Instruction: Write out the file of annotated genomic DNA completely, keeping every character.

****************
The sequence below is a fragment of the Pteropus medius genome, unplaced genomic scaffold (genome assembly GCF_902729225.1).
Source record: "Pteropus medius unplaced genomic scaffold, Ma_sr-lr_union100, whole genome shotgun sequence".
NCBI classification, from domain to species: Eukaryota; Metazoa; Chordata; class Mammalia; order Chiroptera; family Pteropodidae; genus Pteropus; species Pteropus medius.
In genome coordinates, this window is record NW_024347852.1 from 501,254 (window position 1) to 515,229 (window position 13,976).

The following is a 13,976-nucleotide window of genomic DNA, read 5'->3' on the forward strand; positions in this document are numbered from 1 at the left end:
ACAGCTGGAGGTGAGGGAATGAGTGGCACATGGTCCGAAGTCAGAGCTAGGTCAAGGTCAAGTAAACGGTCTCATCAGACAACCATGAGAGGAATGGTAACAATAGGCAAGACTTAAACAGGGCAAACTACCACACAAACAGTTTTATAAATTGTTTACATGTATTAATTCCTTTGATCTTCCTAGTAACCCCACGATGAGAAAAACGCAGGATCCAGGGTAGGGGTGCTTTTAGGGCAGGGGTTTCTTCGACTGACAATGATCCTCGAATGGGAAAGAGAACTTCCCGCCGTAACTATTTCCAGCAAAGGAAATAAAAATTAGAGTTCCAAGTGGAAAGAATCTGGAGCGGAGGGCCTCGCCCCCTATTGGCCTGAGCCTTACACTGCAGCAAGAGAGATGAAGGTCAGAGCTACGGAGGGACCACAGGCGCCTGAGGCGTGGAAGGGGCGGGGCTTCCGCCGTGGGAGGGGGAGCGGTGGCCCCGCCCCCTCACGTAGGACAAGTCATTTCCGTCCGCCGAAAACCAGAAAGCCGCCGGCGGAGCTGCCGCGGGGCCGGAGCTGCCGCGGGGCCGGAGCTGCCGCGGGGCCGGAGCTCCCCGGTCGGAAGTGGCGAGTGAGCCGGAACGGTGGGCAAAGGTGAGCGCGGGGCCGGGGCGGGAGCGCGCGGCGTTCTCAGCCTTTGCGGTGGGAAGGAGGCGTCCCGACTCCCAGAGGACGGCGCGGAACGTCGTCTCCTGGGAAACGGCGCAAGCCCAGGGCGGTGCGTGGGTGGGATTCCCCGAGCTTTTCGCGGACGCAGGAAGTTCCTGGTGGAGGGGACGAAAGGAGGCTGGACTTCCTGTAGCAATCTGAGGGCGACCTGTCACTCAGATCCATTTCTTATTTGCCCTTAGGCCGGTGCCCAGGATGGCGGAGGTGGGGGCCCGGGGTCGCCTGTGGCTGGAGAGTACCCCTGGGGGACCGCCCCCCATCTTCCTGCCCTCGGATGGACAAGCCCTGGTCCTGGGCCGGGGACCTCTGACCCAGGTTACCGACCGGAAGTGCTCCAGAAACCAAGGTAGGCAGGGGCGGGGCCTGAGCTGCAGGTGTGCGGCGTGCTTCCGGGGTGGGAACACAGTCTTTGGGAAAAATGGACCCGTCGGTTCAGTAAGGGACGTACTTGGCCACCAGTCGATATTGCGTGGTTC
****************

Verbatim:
The sequence below is a fragment of the Pteropus medius genome, unplaced genomic scaffold (genome assembly GCF_902729225.1).
Source record: "Pteropus medius unplaced genomic scaffold, Ma_sr-lr_union100, whole genome shotgun sequence".
NCBI classification, from domain to species: Eukaryota; Metazoa; Chordata; class Mammalia; order Chiroptera; family Pteropodidae; genus Pteropus; species Pteropus medius.
In genome coordinates, this window is record NW_024347852.1 from 501,254 (window position 1) to 515,229 (window position 13,976).

The following is a 13,976-nucleotide window of genomic DNA, read 5'->3' on the forward strand; positions in this document are numbered from 1 at the left end:
ACAGCTGGAGGTGAGGGAATGAGTGGCACATGGTCCGAAGTCAGAGCTAGGTCAAGGTCAAGTAAACGGTCTCATCAGACAACCATGAGAGGAATGGTAACAATAGGCAAGACTTAAACAGGGCAAACTACCACACAAACAGTTTTATAAATTGTTTACATGTATTAATTCCTTTGATCTTCCTAGTAACCCCACGATGAGAAAAACGCAGGATCCAGGGTAGGGGTGCTTTTAGGGCAGGGGTTTCTTCGACTGACAATGATCCTCGAATGGGAAAGAGAACTTCCCGCCGTAACTATTTCCAGCAAAGGAAATAAAAATTAGAGTTCCAAGTGGAAAGAATCTGGAGCGGAGGGCCTCGCCCCCTATTGGCCTGAGCCTTACACTGCAGCAAGAGAGATGAAGGTCAGAGCTACGGAGGGACCACAGGCGCCTGAGGCGTGGAAGGGGCGGGGCTTCCGCCGTGGGAGGGGGAGCGGTGGCCCCGCCCCCTCACGTAGGACAAGTCATTTCCGTCCGCCGAAAACCAGAAAGCCGCCGGCGGAGCTGCCGCGGGGCCGGAGCTGCCGCGGGGCCGGAGCTGCCGCGGGGCCGGAGCTCCCCGGTCGGAAGTGGCGAGTGAGCCGGAACGGTGGGCAAAGGTGAGCGCGGGGCCGGGGCGGGAGCGCGCGGCGTTCTCAGCCTTTGCGGTGGGAAGGAGGCGTCCCGACTCCCAGAGGACGGCGCGGAACGTCGTCTCCTGGGAAACGGCGCAAGCCCAGGGCGGTGCGTGGGTGGGATTCCCCGAGCTTTTCGCGGACGCAGGAAGTTCCTGGTGGAGGGGACGAAAGGAGGCTGGACTTCCTGTAGCAATCTGAGGGCGACCTGTCACTCAGATCCATTTCTTATTTGCCCTTAGGCCGGTGCCCAGGATGGCGGAGGTGGGGGCCCGGGGTCGCCTGTGGCTGGAGAGTACCCCTGGGGGACCGCCCCCCATCTTCCTGCCCTCGGATGGACAAGCCCTGGTCCTGGGCCGGGGACCTCTGACCCAGGTTACCGACCGGAAGTGCTCCAGAAACCAAGGTAGGCAGGGGCGGGGCCTGAGCTGCAGGTGTGCGGCGTGCTTCCGGGGTGGGAACACAGTCTTTGGGAAAAATGGACCCGTCGGTTCAGTAAGGGACGTACTTGGCCACCAGTCGATATTGCGTGGTTC